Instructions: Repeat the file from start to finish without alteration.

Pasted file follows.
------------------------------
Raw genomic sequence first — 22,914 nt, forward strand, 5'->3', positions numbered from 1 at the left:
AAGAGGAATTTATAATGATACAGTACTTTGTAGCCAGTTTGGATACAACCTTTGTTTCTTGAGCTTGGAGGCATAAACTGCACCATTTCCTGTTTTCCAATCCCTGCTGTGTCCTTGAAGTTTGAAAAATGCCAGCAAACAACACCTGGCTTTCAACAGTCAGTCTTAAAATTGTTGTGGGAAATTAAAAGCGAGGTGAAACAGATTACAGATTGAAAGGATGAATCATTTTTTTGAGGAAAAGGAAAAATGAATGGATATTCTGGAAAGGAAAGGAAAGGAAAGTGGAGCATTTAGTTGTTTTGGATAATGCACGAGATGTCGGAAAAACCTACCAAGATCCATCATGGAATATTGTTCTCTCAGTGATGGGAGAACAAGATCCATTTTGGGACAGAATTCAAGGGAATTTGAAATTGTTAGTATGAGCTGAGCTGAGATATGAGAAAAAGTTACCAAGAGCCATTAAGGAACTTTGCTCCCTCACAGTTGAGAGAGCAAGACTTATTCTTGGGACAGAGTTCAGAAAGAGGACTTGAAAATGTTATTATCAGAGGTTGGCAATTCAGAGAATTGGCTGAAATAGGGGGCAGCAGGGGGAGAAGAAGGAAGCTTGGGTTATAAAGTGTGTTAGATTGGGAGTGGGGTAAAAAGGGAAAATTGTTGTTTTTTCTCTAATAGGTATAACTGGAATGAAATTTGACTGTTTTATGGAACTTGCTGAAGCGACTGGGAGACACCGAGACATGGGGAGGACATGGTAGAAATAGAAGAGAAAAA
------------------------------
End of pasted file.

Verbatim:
Raw genomic sequence first — 22,914 nt, forward strand, 5'->3', positions numbered from 1 at the left:
AAGAGGAATTTATAATGATACAGTACTTTGTAGCCAGTTTGGATACAACCTTTGTTTCTTGAGCTTGGAGGCATAAACTGCACCATTTCCTGTTTTCCAATCCCTGCTGTGTCCTTGAAGTTTGAAAAATGCCAGCAAACAACACCTGGCTTTCAACAGTCAGTCTTAAAATTGTTGTGGGAAATTAAAAGCGAGGTGAAACAGATTACAGATTGAAAGGATGAATCATTTTTTTGAGGAAAAGGAAAAATGAATGGATATTCTGGAAAGGAAAGGAAAGGAAAGTGGAGCATTTAGTTGTTTTGGATAATGCACGAGATGTCGGAAAAACCTACCAAGATCCATCATGGAATATTGTTCTCTCAGTGATGGGAGAACAAGATCCATTTTGGGACAGAATTCAAGGGAATTTGAAATTGTTAGTATGAGCTGAGCTGAGATATGAGAAAAAGTTACCAAGAGCCATTAAGGAACTTTGCTCCCTCACAGTTGAGAGAGCAAGACTTATTCTTGGGACAGAGTTCAGAAAGAGGACTTGAAAATGTTATTATCAGAGGTTGGCAATTCAGAGAATTGGCTGAAATAGGGGGCAGCAGGGGGAGAAGAAGGAAGCTTGGGTTATAAAGTGTGTTAGATTGGGAGTGGGGTAAAAAGGGAAAATTGTTGTTTTTTCTCTAATAGGTATAACTGGAATGAAATTTGACTGTTTTATGGAACTTGCTGAAGCGACTGGGAGACACCGAGACATGGGGAGGACATGGTAGAAATAGAAGAGAAAAA